Beware Of Payday Loans

By Kate Nixon AAA

Sometimes people get in a severe cash crunch and desperately need to raise money quickly. It could be an emergency car repair, a check that bounced, a bill that absolutely must be paid – in a month when they're maxed out on their credit cards. That's when it's easy to stumble into the not-so-hidden world of payday loans.

What is a payday loan, exactly? Payday loans are loans that are given out for relatively small amounts of money (usually less than $1,000) for short periods of time. The idea behind a payday loan (also know as a “cash advance” or a “check loan”) is that it gives you some cash to tide you over until the next payday, with the idea that you will use your future paycheck to pay it off.

Payday loans usually require access to your checking account to deposit the loan and later to access the repayment funds. They are a way for people with poor credit (or no family or friends they want to tap) to gain quick access to cash in a pinch – it usually only takes a few hours to a few days to get the loan approved.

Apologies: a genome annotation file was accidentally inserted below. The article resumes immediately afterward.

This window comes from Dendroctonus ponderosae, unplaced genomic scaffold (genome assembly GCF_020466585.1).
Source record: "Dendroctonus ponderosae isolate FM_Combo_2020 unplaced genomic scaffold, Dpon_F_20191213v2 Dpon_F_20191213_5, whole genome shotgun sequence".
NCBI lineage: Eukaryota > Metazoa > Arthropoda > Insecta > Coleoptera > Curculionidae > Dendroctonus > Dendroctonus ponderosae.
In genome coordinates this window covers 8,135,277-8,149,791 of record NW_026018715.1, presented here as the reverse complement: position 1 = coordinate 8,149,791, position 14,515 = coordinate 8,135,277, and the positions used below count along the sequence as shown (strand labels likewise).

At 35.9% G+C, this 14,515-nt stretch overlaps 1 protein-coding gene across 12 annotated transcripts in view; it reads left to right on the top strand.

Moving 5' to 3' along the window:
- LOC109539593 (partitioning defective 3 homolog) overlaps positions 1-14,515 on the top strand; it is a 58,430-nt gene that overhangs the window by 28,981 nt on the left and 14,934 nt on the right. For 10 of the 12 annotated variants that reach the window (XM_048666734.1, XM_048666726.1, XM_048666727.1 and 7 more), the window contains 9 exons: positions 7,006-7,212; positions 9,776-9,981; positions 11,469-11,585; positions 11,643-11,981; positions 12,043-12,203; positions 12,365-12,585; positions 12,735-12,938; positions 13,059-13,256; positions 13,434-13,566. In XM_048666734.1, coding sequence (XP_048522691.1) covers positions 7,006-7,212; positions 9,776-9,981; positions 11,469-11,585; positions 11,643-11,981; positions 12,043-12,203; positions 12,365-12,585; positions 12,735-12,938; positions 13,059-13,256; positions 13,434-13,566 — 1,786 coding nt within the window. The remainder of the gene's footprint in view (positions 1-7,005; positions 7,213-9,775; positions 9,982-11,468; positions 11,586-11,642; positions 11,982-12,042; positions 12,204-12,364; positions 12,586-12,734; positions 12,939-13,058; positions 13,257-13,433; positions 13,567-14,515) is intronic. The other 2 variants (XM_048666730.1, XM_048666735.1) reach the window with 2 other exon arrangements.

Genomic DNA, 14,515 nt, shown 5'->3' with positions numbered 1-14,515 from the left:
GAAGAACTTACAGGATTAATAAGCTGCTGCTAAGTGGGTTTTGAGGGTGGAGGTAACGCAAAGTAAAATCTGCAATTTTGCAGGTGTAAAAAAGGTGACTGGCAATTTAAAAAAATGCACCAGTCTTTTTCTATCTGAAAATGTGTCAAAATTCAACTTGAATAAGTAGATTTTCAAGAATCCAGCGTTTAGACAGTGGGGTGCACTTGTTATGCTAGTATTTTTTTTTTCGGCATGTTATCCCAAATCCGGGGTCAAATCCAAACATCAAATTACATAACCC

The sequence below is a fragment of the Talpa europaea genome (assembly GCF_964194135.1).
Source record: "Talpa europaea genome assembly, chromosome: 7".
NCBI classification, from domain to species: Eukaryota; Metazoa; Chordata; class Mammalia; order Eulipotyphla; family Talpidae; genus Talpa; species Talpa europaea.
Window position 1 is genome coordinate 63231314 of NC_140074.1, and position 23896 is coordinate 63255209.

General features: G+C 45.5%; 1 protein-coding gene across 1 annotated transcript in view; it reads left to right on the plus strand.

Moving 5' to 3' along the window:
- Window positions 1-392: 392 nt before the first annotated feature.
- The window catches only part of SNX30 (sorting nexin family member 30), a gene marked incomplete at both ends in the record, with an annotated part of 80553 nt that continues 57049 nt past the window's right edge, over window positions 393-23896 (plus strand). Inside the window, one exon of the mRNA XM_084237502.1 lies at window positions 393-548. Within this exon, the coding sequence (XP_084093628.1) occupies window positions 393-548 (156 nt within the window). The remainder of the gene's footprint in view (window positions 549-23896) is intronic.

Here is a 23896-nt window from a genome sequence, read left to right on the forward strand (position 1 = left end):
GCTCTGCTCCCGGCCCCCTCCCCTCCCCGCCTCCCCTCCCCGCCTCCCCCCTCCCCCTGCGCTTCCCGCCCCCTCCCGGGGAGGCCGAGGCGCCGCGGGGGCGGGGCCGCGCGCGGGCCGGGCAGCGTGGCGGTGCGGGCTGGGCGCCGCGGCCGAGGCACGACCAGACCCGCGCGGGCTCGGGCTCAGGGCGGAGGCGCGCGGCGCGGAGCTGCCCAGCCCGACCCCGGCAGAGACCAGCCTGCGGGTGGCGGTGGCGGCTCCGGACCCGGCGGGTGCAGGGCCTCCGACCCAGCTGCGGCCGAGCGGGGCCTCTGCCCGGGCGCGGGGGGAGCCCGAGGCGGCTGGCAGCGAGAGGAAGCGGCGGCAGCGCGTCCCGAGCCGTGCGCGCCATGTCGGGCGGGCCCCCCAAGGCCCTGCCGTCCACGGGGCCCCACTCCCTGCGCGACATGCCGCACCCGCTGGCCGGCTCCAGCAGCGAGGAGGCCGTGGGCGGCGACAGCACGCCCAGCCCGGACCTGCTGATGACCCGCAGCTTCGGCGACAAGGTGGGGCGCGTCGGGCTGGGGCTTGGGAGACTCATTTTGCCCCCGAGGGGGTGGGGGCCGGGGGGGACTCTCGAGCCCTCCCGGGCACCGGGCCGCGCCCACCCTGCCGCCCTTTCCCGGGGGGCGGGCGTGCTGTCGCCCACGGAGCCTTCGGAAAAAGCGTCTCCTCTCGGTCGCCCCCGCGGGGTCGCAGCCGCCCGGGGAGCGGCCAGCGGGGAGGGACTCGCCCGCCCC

Despite the speed of getting funds in an emergency, payday loans are not a good financial decision for many reasons.

Consider the Cost

First, the annual percentage rate (APR) on payday loans can be as high as 2100% (yes, you read that number correctly). For reference, the highest APR allowed for credit cards is 29.99%. When borrowing money, you should always borrow from the source with the lowest APR possible; this will decrease the amount you pay in interest.

Figuring out the amount of interest you are paying isn’t always so clear. For one thing, an APR  is calculated on a yearly basis. A typical payday loan lasts one to four weeks, and the cost is not given to you in annual terms. In fact, payday lenders may refer to the cost of borrowing money as a “fee” rather than as interest, which makes it seem like it is something you have no control over. Comparing apples to oranges masks how much you are paying for a payday loan compared to other sources of money, such as credit cards.